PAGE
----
She should have stopped the conversations long ago. Instead, she finds her mind full of doubts and questions. She felt herself backsliding. She had tried to stop. Unfortunately, the pull was too strong. It’s too late. The low baritone voice of her hitchhiker, Skeptic, won’t be quiet. She begins attending worship less often. Subtle lifestyle changes occur. Mutual distancing from friends goes on and on. Then her marriage falls apart. She blames herself and that damn “friend” for the demise of her marriage. If only, she had remained faithful to the truth and not listened to her “friend.” She’s stuck. She can’t go back and she is afraid of going forward.

If you think you are addicted to Orthodox Christianity...

You probably can relate to one of the above stories or one’s similar. Your realization probably happened slowly. You listened to a podcast, read an unsolicited article that mysteriously pops up on your Facebook page, engaged in one to many conversations with unbelievers. With time, new ideas, insights, and questions, built their nest within and begin propelling you to the edge of orthodoxy’s sandbox. If others happened to see you moving away, they wooed you back to the middle with kind and loving voices. However, if you continue crawling and reach the side of the sandbox, the borders there for your own good, the tone of their voices will change.

Warnings turn into threats and threats into ultimatums. If you do not heed their voices and continue to crawl away, in time you will become an outsider and in order to protect the rest of the group, some will shun you. Others will pray for your soul, express their disappointment, and offer words of hope that one day you will come to your senses and make your way back. Acknowledging your addiction isn’t easy. Most recovering addicts will tell you, moving away isn’t easy. It means leaving the familiar along with what has worked for so long. These are the adverse effects of addiction.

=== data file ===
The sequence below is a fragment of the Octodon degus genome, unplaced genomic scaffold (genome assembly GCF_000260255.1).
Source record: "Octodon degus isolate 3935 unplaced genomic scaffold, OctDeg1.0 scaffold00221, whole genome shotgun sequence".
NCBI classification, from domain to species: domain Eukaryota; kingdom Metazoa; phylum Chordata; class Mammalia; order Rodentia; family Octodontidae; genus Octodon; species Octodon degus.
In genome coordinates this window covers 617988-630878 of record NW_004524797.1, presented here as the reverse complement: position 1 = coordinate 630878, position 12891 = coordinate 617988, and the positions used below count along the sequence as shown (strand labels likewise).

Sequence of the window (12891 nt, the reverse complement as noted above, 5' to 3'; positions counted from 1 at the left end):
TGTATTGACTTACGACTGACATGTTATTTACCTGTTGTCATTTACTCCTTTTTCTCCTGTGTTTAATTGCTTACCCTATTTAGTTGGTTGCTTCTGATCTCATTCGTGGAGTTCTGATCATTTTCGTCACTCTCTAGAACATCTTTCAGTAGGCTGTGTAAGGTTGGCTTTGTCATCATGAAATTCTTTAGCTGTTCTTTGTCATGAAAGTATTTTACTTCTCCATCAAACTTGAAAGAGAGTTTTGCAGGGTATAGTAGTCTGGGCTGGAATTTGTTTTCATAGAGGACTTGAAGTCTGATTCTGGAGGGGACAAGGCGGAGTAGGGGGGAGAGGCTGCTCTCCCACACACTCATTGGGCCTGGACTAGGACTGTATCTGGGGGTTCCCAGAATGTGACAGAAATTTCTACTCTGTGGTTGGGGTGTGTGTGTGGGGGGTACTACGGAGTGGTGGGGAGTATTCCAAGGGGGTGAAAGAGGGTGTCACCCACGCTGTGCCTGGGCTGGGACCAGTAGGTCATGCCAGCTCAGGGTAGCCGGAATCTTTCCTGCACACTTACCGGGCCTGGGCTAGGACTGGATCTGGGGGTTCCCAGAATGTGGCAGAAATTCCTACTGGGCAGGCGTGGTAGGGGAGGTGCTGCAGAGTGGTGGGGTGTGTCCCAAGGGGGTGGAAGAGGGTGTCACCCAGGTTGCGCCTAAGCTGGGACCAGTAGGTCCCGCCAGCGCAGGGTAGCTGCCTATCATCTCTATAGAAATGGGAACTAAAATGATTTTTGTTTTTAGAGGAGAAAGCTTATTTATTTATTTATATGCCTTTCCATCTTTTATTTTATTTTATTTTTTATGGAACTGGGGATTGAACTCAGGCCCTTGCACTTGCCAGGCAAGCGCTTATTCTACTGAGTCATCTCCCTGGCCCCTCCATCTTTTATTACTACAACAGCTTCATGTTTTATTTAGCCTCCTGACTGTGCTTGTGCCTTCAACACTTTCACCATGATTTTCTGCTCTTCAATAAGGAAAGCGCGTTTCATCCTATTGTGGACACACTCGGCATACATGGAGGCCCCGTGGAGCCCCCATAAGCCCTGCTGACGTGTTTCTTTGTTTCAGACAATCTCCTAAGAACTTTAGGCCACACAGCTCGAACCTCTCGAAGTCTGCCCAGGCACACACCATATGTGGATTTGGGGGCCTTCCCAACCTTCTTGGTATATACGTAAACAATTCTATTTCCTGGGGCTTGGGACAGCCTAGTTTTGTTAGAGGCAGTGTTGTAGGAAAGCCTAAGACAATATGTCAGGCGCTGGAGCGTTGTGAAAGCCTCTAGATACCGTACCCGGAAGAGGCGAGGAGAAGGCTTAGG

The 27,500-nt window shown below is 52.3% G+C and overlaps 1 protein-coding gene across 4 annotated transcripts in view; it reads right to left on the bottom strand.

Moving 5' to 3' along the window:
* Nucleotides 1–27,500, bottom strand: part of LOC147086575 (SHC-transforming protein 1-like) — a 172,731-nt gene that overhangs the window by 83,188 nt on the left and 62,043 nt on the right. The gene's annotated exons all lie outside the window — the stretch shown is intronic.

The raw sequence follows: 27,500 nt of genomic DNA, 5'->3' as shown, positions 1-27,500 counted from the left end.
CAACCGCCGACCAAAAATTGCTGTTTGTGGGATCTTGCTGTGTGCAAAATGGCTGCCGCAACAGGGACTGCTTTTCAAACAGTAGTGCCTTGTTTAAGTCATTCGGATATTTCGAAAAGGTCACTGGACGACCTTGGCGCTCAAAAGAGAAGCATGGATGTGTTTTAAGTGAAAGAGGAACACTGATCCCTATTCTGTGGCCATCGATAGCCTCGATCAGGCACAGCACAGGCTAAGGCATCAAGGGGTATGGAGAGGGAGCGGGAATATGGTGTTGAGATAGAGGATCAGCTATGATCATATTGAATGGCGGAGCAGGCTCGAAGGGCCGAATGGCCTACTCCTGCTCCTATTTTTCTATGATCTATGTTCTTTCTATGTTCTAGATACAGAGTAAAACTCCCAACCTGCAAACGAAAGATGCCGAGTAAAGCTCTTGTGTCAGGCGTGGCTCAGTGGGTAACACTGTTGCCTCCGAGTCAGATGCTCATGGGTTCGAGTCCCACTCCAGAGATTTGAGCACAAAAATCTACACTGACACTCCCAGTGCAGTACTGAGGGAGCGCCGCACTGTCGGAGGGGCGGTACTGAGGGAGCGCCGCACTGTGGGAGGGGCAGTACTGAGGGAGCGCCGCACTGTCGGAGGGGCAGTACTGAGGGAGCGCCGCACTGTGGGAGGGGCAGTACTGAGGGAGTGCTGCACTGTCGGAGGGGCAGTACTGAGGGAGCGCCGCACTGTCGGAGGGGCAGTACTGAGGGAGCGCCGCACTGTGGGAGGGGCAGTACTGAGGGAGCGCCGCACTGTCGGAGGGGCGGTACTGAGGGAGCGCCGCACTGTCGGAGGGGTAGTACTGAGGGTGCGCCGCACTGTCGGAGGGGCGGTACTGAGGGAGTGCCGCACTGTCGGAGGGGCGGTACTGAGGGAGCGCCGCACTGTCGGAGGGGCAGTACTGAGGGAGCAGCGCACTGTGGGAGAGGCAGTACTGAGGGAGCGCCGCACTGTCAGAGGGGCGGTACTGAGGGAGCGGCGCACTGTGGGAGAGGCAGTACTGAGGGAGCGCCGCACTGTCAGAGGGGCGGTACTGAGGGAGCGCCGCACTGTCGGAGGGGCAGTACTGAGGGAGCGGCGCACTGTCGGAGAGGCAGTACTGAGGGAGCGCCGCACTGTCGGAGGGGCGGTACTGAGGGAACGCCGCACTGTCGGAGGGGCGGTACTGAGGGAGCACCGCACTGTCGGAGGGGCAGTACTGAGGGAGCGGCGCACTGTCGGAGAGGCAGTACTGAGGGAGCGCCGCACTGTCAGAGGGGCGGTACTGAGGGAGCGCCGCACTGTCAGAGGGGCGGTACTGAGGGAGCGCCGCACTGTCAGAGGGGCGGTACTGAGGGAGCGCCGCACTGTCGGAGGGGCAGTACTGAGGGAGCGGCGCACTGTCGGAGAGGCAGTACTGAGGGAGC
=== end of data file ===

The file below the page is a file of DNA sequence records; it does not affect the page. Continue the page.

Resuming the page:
The likelihood of remaining sober increases when you find strength and support from fellow spiritual pilgrims. These pilgrims, as you will eventually discover, realize that Christianity is a voyage not a sandbox. Healthy Christianity, like the rest of life, requires progress, movement. That is why you won’t encounter stop signs on this road. You will, however, occasionally come across yield or under construction signs. Those do exist. Step after step you will discover new and exciting ways of thinking and living. Life becomes richer and fuller. You move forward anticipating what might lie around the next bend.

So, can a person be addicted to Orthodox Christianity? I think so. What about you?

Rev. Tony Minear, PhD. is the Lead Pastor at Church of the Beatitudes a Progressive Christian Church based in Phoenix AZ.

To reach Pastor Tony


Phone: 602-264-1221


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Beatitudes Church, a progressive Christian church, affirms that every person has worth as a unique creation made in the image of God. We recognize, celebrate and give thanks for the many diverse gifts of God among us. We declare ourselves to be an Open and Affirming congregation, welcoming into the full life and ministry of the Church persons of every race, culture, age, gender, sexual orientation, ability and economic status.